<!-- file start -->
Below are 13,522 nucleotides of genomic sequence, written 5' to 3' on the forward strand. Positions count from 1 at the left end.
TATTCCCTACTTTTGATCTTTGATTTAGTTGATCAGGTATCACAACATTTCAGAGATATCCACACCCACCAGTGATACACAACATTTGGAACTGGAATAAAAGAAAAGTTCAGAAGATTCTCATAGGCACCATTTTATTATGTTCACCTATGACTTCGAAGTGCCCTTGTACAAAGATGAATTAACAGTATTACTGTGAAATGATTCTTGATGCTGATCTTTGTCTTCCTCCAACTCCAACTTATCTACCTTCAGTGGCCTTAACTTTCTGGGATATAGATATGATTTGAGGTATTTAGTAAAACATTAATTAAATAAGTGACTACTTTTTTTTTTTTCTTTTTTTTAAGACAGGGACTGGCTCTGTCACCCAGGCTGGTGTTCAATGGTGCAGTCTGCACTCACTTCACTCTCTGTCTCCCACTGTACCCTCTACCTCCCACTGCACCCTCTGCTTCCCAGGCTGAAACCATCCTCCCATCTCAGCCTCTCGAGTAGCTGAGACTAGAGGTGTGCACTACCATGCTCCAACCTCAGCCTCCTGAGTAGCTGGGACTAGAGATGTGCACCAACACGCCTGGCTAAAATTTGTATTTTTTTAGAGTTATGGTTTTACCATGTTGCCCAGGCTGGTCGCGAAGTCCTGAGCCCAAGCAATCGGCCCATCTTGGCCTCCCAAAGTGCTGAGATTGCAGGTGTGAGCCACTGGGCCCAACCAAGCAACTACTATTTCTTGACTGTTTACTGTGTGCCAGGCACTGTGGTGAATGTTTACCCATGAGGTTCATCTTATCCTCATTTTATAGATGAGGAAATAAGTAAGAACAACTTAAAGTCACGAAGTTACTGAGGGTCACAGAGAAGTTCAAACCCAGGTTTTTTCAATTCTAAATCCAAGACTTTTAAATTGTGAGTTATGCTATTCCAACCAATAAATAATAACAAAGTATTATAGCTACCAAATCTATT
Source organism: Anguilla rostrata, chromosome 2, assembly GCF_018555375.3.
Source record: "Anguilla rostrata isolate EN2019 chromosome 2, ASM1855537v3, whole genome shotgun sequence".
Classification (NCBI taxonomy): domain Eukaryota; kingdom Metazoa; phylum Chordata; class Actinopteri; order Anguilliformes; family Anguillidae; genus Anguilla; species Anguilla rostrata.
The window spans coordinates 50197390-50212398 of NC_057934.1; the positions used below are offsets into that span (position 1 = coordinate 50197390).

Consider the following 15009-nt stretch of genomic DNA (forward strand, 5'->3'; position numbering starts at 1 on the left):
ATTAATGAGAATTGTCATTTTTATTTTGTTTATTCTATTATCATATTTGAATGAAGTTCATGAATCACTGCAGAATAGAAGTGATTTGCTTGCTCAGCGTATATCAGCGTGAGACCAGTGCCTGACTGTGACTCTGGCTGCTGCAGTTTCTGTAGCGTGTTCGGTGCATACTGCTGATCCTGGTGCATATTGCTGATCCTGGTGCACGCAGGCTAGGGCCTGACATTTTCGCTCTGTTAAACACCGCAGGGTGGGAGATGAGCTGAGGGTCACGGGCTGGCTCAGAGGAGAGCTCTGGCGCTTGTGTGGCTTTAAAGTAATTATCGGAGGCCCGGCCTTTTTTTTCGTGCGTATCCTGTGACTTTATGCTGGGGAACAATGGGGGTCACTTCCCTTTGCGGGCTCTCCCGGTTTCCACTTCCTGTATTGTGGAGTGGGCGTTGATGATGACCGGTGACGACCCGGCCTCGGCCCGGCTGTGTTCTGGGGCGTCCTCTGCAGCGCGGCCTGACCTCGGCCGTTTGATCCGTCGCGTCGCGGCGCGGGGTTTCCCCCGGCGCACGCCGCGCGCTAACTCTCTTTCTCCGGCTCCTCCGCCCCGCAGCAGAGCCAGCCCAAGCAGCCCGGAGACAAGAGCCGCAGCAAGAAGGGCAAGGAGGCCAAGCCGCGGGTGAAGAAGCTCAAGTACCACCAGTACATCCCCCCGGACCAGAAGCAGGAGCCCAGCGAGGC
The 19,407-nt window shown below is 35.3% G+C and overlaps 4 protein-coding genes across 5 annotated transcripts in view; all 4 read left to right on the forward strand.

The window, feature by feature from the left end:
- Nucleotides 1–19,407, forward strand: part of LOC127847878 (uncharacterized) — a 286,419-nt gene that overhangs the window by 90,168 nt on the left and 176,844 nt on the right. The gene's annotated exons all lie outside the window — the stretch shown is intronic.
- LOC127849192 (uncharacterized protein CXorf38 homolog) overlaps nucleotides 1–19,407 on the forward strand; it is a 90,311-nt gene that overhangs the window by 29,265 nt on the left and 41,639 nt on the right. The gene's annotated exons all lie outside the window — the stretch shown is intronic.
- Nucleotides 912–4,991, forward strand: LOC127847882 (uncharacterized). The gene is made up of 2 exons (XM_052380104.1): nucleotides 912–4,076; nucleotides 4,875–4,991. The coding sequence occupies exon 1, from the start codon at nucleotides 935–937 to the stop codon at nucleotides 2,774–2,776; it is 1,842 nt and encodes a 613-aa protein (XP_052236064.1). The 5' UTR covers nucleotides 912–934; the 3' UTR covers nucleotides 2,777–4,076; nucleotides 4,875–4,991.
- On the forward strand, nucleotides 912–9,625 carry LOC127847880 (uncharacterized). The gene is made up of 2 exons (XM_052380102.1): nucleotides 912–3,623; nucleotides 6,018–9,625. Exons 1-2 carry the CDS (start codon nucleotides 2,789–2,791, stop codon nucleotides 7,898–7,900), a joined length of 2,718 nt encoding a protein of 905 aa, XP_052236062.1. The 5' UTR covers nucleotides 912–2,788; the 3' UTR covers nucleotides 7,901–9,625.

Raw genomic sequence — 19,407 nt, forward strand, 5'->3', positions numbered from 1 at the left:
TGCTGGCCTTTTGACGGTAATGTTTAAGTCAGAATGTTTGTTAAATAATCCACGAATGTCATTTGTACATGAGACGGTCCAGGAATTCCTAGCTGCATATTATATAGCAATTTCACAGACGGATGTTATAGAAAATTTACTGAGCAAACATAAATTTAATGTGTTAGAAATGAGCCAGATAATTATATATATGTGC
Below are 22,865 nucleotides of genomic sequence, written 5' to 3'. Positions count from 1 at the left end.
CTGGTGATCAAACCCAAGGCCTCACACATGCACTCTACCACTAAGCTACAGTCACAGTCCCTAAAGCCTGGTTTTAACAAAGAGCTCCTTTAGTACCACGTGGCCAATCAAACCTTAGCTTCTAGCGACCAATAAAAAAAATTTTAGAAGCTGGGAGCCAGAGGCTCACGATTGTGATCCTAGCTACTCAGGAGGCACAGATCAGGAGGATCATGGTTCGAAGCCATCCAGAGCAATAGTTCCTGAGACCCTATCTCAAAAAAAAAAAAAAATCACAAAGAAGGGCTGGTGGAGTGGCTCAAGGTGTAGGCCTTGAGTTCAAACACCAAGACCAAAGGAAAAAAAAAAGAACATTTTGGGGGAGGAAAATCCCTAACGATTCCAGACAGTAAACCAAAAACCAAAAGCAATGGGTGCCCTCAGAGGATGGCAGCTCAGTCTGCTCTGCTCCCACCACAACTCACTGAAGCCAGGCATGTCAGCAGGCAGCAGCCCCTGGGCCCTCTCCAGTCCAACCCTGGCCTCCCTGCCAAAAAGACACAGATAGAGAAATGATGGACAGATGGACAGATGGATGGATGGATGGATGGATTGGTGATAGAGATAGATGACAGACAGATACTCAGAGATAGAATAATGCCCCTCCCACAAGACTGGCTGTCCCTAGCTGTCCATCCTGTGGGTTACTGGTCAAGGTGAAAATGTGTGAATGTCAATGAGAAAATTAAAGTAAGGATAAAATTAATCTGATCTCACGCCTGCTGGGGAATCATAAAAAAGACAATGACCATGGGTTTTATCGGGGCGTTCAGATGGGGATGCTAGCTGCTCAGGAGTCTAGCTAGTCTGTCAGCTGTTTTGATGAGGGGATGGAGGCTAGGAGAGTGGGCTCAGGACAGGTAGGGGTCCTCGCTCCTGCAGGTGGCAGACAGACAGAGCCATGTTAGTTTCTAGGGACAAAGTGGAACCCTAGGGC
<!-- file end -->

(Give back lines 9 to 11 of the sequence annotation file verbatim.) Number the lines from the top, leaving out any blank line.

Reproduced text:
The 19,407-nt window shown below is 35.3% G+C and overlaps 4 protein-coding genes across 5 annotated transcripts in view; all 4 read left to right on the forward strand.

The window, feature by feature from the left end:
- Nucleotides 1–19,407, forward strand: part of LOC127847878 (uncharacterized) — a 286,419-nt gene that overhangs the window by 90,168 nt on the left and 176,844 nt on the right. The gene's annotated exons all lie outside the window — the stretch shown is intronic.